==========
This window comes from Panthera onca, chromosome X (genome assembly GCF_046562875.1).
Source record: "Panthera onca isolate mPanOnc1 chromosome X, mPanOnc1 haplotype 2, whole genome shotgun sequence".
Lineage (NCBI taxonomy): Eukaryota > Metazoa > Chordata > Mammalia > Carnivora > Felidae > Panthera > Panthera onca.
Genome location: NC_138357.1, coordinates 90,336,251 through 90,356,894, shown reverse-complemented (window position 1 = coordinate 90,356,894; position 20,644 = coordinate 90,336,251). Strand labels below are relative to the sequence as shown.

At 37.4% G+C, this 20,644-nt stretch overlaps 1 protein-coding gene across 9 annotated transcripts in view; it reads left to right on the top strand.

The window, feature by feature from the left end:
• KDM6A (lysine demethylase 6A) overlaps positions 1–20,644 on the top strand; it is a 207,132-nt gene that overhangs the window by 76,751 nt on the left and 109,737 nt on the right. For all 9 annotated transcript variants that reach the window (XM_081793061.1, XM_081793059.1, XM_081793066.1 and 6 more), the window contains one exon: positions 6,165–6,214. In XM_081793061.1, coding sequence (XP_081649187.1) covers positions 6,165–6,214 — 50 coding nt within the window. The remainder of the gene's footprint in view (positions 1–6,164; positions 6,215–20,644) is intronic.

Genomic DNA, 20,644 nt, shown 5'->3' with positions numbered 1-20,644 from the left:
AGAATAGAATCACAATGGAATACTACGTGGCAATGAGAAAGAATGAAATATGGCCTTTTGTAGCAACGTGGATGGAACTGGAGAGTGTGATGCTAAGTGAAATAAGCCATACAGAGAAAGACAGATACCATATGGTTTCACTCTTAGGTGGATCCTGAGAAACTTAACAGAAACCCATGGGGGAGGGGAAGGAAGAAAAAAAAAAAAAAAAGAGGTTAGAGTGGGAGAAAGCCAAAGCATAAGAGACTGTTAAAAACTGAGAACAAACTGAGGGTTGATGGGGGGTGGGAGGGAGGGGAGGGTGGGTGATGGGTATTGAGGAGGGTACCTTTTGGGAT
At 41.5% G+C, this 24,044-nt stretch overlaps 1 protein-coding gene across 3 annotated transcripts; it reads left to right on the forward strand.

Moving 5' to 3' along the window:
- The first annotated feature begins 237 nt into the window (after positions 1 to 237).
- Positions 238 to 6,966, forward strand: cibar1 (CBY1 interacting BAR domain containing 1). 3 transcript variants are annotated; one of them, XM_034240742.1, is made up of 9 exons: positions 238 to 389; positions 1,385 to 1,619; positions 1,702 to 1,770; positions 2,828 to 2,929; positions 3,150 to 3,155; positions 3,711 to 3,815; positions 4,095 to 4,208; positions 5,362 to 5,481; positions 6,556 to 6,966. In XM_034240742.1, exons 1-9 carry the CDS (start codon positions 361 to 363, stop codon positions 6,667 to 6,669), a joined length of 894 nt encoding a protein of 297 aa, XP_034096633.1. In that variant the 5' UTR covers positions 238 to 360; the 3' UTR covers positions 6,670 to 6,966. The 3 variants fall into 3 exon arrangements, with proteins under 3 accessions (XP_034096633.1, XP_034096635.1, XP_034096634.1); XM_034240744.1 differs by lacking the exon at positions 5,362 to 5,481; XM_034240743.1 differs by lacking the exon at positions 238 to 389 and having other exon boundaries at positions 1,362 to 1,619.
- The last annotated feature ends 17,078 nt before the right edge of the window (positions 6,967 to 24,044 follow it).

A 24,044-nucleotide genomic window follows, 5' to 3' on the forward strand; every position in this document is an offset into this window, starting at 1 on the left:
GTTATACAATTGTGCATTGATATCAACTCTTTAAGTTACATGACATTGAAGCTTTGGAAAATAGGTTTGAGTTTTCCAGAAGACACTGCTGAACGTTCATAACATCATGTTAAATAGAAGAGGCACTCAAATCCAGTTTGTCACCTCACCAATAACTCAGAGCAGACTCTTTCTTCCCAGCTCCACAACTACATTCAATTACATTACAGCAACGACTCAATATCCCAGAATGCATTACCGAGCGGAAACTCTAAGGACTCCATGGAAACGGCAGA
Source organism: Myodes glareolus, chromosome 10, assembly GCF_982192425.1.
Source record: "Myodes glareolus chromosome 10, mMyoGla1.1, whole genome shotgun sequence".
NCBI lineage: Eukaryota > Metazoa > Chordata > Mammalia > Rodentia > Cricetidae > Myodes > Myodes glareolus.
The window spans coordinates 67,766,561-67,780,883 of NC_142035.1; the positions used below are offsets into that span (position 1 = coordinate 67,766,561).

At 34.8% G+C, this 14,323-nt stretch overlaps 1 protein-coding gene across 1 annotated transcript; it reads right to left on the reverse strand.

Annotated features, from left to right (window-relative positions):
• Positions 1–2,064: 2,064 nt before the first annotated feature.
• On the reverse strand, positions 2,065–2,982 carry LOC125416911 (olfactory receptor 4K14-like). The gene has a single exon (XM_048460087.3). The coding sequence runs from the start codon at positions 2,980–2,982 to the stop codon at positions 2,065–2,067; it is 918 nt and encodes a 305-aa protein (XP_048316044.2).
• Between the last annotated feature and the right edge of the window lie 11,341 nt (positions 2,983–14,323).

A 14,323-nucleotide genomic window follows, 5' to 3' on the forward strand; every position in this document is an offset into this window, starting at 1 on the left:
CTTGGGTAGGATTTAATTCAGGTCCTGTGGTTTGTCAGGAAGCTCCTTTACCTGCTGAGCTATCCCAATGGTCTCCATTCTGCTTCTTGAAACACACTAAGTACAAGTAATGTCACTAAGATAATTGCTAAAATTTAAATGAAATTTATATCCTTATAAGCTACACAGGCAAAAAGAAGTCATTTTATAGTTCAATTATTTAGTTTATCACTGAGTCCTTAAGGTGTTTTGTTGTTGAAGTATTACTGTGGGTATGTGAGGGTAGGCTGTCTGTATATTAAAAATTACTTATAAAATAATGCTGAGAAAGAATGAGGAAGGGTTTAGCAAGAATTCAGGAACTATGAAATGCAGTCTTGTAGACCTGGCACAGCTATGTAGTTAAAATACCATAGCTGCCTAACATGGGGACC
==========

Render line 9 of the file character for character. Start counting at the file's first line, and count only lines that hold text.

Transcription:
AGAATAGAATCACAATGGAATACTACGTGGCAATGAGAAAGAATGAAATATGGCCTTTTGTAGCAACGTGGATGGAACTGGAGAGTGTGATGCTAAGTGAAATAAGCCATACAGAGAAAGACAGATACCATATGGTTTCACTCTTAGGTGGATCCTGAGAAACTTAACAGAAACCCATGGGGGAGGGGAAGGAAGAAAAAAAAAAAAAAAAGAGGTTAGAGTGGGAGAAAGCCAAAGCATAAGAGACTGTTAAAAACTGAGAACAAACTGAGGGTTGATGGGGGGTGGGAGGGAGGGGAGGGTGGGTGATGGGTATTGAGGAGGGTACCTTTTGGGAT